Expanding Onsite Horizons
When effluent steadily exceeds absorptive capacity, systems
fail, of course. A system may need to be replaced or expanded.
Gravel systems can be problematic in this situation due to
their sizing, the disruption they cause to existing landscaping,
and the considerable cleanup required. However, plastic chambers
change that, suggests Infiltrators Evelyn Laurenzi.
She points out that whenever a need for drainfield renovation
or repair arises, chambers may be ideal because
of their reduced size, ease of installation, and proven performance.
|Plastic chambers offer reduced
size and ease of installation.
Another growth market seems to be larger-scale projects in
which leaching systems are serving scores or hundreds of homes
where, Bransfield suggests, theres a large community
drainfield or disposal system that drainfield chambers are
used for very commonly. The housing boom has increasingly
turned to onsite cluster solutions as an affordable alternative
to sewer line extensions. Even commercial and light industrial
sites with higher waste strengths are using leaching chambers,
notes Hancors Luton, in conjunction with other pre-treatment
systems like grinder pumps, thereby postponing or even eliminating
the need to connect to city treatment plants.
Laurenzi, who is Infiltrators marketing communications
manager, sees the same trend occurring with that companys
products. Although chambers were originally designed with
single residential sites in mind, she says, developers who
are trying to fit more properties on smaller pieces
of land are clustering systems in order to serve whole
subdivisions and home communities. Aging municipal wastewater
systems are often unable to accommodate many more connections
affordably anyway, she notes.
Another emerging application uses chambers to discharge effluent
away from environmentally sensitive waterways. For example,
lakeside homes will install individual adjacent septic tanks,
but their effluent is then aggregated for pumping to an outlying
drainage matrix perhaps hundreds of feet away. The effluent,
says Laurenzi, is removed from environmentally sensitive
areas and is treated where soils are suitable and theres
no risk of contaminating waterways. Systems can even
incorporate intermediate plastic peak storage or overflow
tanks, which then feed into the leaching type.
Where soil conditions are less than ideal, leaching chambers
can also be paired with sand-based filtration. Laurenzi says,
A layer of the native material is removed and replaced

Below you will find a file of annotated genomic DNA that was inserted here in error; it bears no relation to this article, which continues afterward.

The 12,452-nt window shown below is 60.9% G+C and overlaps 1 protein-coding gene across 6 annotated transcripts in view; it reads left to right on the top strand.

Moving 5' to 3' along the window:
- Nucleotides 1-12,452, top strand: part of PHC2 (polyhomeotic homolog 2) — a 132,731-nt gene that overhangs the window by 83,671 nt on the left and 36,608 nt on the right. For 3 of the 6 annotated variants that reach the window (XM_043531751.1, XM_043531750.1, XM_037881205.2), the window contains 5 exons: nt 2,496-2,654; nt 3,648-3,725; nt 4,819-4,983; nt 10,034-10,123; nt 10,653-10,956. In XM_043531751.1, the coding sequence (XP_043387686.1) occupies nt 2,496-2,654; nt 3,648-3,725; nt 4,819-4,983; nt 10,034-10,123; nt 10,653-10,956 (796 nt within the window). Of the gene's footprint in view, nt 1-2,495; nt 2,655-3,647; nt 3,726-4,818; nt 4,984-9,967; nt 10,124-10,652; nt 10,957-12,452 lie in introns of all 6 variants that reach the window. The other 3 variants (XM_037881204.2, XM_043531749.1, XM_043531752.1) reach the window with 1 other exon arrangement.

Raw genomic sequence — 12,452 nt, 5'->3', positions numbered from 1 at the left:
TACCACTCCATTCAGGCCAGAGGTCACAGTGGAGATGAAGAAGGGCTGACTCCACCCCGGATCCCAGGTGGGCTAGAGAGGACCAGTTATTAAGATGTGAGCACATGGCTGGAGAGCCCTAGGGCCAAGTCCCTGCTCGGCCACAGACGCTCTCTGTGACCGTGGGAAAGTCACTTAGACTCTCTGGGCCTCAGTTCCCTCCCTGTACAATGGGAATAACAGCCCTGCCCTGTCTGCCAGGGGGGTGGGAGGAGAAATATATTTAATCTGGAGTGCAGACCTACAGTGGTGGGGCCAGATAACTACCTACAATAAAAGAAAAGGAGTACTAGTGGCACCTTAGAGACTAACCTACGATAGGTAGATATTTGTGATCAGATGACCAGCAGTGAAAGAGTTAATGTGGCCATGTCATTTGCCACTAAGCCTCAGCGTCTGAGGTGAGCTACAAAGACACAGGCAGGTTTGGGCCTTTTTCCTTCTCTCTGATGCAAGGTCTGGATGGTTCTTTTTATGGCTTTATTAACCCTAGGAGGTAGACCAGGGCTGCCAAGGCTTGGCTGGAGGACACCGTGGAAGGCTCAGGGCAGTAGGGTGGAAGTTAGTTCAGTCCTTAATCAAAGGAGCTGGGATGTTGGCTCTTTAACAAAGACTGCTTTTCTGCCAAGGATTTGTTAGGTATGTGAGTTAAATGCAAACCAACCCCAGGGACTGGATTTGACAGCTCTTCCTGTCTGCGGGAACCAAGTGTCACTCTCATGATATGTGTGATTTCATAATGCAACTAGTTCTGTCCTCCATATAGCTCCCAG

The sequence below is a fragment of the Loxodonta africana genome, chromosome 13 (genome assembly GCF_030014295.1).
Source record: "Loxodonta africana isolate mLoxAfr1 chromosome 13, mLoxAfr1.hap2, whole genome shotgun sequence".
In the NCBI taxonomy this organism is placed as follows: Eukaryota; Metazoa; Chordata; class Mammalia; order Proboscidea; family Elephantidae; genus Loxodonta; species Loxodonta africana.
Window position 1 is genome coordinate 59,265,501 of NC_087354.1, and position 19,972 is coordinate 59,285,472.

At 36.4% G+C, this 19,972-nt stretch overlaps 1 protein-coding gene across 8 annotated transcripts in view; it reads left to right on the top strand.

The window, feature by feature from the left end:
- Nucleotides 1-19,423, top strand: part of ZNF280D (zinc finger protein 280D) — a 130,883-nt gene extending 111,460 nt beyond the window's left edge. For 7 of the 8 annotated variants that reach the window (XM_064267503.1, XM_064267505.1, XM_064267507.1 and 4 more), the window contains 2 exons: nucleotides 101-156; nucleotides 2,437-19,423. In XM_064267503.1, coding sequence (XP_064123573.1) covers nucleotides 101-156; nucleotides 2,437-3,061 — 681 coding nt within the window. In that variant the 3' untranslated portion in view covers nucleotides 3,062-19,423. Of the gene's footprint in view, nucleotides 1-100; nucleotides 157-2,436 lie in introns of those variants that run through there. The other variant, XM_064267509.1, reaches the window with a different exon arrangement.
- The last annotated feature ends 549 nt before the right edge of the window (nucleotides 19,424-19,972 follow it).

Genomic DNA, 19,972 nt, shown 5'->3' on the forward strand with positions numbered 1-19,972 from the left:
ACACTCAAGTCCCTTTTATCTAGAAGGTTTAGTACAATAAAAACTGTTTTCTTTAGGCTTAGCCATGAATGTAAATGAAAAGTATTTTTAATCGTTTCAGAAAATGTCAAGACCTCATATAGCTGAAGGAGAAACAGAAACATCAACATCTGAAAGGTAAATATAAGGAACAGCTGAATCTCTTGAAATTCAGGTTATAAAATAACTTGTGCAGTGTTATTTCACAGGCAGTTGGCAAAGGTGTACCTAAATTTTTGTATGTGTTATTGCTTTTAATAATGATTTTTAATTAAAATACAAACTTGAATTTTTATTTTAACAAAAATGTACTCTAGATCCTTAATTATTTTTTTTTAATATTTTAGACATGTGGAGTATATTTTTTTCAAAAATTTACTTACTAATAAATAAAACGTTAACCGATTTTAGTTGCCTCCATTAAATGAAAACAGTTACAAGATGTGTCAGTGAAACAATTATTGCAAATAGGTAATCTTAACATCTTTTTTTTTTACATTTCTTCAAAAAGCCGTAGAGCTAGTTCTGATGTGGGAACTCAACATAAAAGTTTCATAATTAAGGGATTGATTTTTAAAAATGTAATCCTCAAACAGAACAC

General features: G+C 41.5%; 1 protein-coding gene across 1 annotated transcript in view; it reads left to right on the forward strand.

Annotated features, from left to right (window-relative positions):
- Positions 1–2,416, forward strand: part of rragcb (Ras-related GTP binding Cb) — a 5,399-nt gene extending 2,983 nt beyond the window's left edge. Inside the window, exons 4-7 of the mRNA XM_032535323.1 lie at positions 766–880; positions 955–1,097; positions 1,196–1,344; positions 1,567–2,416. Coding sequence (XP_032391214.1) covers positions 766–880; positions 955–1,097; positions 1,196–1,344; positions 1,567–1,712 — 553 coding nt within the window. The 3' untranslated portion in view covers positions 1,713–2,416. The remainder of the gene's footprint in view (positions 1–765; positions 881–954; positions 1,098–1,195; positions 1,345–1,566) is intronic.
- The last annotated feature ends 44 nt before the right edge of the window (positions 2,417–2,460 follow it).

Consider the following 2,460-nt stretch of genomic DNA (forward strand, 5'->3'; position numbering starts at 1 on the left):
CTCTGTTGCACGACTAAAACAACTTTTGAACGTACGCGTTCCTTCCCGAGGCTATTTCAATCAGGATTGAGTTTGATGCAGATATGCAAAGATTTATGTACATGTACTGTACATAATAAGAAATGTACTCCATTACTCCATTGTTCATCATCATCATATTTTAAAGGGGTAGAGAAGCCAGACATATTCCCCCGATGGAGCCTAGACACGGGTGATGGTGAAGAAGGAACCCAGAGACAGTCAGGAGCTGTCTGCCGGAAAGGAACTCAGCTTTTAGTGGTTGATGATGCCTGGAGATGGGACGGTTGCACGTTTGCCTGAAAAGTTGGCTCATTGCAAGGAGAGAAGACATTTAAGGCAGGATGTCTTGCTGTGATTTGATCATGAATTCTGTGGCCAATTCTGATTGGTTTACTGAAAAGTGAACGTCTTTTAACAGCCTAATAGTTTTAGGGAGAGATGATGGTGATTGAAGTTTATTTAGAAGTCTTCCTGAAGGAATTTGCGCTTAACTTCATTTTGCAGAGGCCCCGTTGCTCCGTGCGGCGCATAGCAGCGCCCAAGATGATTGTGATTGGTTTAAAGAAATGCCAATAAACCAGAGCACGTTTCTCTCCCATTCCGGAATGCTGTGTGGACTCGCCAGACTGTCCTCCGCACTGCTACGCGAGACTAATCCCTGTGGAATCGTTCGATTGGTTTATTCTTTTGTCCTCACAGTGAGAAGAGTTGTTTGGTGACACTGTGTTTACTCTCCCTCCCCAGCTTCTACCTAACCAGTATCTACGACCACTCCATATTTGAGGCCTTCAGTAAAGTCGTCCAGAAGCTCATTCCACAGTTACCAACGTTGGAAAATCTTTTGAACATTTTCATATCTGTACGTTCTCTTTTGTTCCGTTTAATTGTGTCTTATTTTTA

by sand with the right percolation capabilities. The
sand filters and treats the effluent sufficiently so that,
when it goes down to the next soil horizon, it will
pass through without causing clogging or failure. Plastic
chambers abutting sand will thus increase the infiltrative
surface area better than other methods, with increased storage
capacity and better gas exchange as well. Chambers can be
paired with both intermittent and recirculating sand filters
and stone layer systems, as permitted by local codes, notes
Infiltrators technical director Dennis F. Hallahan,
P.E. Chambers can go either on top of the sand filter, to
allow slow percolation into the sand, or serve as the collection
system below the filter, Laurenzi explains. In the latter
scenario, after sand filtration occurs, the effluent enters
the leaching chamber and is slowly discharged into soil, which,
lacking the two-step preparation, would not be suitable as
a destination. Such flexibility enables chamber usage for
septic chores even in exotic, remote, or environmentally super-sensitive
settings, like mountaintop ski lodges, near pristine creeks
and rivers, on beachfronts and in deserts (see sidebar).
In sum, theres an increasing awareness of the multiple
benefits of chambered dispersal, for which the plastic-molded
models are a welcome improvement. Market demand is spurred
by these advantages, as well as by a need to find alternatives
to the negatives associated with adding to big pipe
centralized sewagedrawbacks: financial, environmental,
and political. Laurenzi observes that onsite septic treatment
was once looked upon skeptically and considered a second-best
alternativebut, she says, thats starting
to change because were now recognizing that these systems
perform as well as and often better than these centralized
systems. Within this new paradigm, she adds, Were
all being required to find better, more reliable ways to meet
the demands of the environment, of the regulatory community,
and in the way housing is being developed.
is really the next phase of whats going
on in the onsite wastewater industry.
Writer DAVID ENGLE is based
in La Mesa, CA, and specializes in construction-related topics.
- November/December 2005